Cumulonimbus clouds usually form from cumulus clouds at a much lower height, thus making them, like cumulus clouds, grow vertically instead of horizontally, thus giving the cumulonimbus its mushroom shape. The base of a cumulonimbus can be several miles across, and it can be tall enough to occupy middle as well as low altitudes; though formed at an altitude of about 3,000 to 4,000 meters (10,000 to 12,000 feet), its peak can reach up to 23,000 meters (75,000 feet) in extreme cases. Typically, it peaks at a much lower height (usually up to 5,000 meters / 16,500 feet).. Well-developed cumulonimbus clouds are also characterized by a flat, anvil-like top (anvil dome), caused by straight line winds at the higher altitudes which shear off the top of the cloud, as well as by an inversion over the thunderstorm caused by rising temperatures above the tropopause. This anvil shape can precede the main cloud structure for many miles, causing anvil lightning.
Cumulonimbus clouds can be subdivided into several species:
Cumulonimbus storm cells can produce heavy rain (particularly of a convective nature) and flash flooding, as well as straight-line winds. Most storm cells die after about 20 minutes, when the precipitation causes more downdraft than updraft, causing the energy to dissipate. If there is enough solar energy in the atmosphere, however (on a hot summer's day, for example), the moisture from one storm cell can evaporate rapidly — resulting in a new cell forming just a few miles from the former one. This can cause thunderstorms to last for several hours. This multicell cloud structure exists until cold downdraft preceding cumulonimbus at ground level flows before cloud at distance sufficient to disrupt updraft (5-10 kilometers). From this moment on, cumulonimbus cloud quickly degrades and dissipates, forming cirrus spissatus, dense anvil-like cirrus, stratocumulus diurnalis or stratocumulus vesperalis.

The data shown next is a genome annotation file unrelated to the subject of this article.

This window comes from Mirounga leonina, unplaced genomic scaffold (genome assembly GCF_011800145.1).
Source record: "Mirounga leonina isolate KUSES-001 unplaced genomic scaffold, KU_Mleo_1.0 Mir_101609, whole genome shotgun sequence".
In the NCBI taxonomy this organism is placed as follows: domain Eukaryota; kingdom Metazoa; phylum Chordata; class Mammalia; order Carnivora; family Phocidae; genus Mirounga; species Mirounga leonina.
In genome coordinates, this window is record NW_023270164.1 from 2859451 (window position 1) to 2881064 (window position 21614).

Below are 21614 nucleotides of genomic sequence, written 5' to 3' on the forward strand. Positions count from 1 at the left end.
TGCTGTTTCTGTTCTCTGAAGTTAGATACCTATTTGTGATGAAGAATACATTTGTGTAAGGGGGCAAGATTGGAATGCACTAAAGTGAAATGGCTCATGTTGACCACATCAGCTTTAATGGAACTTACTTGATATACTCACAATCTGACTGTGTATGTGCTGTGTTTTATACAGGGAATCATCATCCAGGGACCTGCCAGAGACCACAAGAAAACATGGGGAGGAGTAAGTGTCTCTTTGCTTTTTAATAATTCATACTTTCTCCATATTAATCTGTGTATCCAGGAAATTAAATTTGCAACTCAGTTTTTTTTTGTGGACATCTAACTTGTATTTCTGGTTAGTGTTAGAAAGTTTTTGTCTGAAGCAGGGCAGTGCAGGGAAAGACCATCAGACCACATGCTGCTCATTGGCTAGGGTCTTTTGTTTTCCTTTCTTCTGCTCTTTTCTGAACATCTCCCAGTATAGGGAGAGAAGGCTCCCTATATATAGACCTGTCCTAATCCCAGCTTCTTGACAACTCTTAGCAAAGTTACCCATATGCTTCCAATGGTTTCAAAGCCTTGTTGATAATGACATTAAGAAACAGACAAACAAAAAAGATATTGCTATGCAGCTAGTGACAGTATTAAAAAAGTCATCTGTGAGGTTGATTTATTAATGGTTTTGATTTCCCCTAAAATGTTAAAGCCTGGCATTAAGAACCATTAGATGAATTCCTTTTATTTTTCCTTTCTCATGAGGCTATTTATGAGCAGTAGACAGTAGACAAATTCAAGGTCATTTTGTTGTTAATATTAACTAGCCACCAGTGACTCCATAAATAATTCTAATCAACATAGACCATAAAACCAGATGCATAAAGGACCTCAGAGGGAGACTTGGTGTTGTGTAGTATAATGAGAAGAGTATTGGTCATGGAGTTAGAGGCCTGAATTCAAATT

Cumulonimbus clouds sometimes form mammatus clouds.
Cumulonimbus clouds contain severe convection currents, with very high, unpredictable winds, particularly in the vertical plane (updrafts and downdrafts). They are therefore extremely dangerous to aircraft. Smaller, propeller-driven planes cannot cope with the conditions and must fly around them; larger jet aircraft fly over the smaller ones and around larger examples. Larger planes are also equipped with weather radar and wind shear detectors to help guide them through, in the event that they need to pass through such clouds to land. They also can snow because they are also in the higher part of the atmosphere.